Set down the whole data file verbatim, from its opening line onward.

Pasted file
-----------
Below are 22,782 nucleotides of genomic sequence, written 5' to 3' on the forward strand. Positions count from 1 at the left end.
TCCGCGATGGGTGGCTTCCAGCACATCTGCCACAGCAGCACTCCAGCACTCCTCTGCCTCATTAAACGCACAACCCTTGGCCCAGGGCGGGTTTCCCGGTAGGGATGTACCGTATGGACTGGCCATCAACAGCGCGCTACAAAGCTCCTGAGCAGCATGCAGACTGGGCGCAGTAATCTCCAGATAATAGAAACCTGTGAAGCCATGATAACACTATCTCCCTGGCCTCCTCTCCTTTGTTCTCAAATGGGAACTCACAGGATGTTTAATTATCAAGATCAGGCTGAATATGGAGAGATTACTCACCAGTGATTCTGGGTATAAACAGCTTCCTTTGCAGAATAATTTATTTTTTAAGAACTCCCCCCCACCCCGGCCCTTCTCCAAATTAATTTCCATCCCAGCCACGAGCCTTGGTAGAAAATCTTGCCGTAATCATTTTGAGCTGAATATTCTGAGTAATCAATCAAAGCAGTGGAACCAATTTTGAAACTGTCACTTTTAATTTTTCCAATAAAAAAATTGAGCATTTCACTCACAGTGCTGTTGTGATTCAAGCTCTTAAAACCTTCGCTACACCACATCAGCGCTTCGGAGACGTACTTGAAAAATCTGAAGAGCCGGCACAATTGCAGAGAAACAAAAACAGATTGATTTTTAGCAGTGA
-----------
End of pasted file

Below are 22,782 nucleotides of genomic sequence, written 5' to 3' on the forward strand. Positions count from 1 at the left end.
TCCGCGATGGGTGGCTTCCAGCACATCTGCCACAGCAGCACTCCAGCACTCCTCTGCCTCATTAAACGCACAACCCTTGGCCCAGGGCGGGTTTCCCGGTAGGGATGTACCGTATGGACTGGCCATCAACAGCGCGCTACAAAGCTCCTGAGCAGCATGCAGACTGGGCGCAGTAATCTCCAGATAATAGAAACCTGTGAAGCCATGATAACACTATCTCCCTGGCCTCCTCTCCTTTGTTCTCAAATGGGAACTCACAGGATGTTTAATTATCAAGATCAGGCTGAATATGGAGAGATTACTCACCAGTGATTCTGGGTATAAACAGCTTCCTTTGCAGAATAATTTATTTTTTAAGAACTCCCCCCCACCCCGGCCCTTCTCCAAATTAATTTCCATCCCAGCCACGAGCCTTGGTAGAAAATCTTGCCGTAATCATTTTGAGCTGAATATTCTGAGTAATCAATCAAAGCAGTGGAACCAATTTTGAAACTGTCACTTTTAATTTTTCCAATAAAAAAATTGAGCATTTCACTCACAGTGCTGTTGTGATTCAAGCTCTTAAAACCTTCGCTACACCACATCAGCGCTTCGGAGACGTACTTGAAAAATCTGAAGAGCCGGCACAATTGCAGAGAAACAAAAACAGATTGATTTTTAGCAGTGA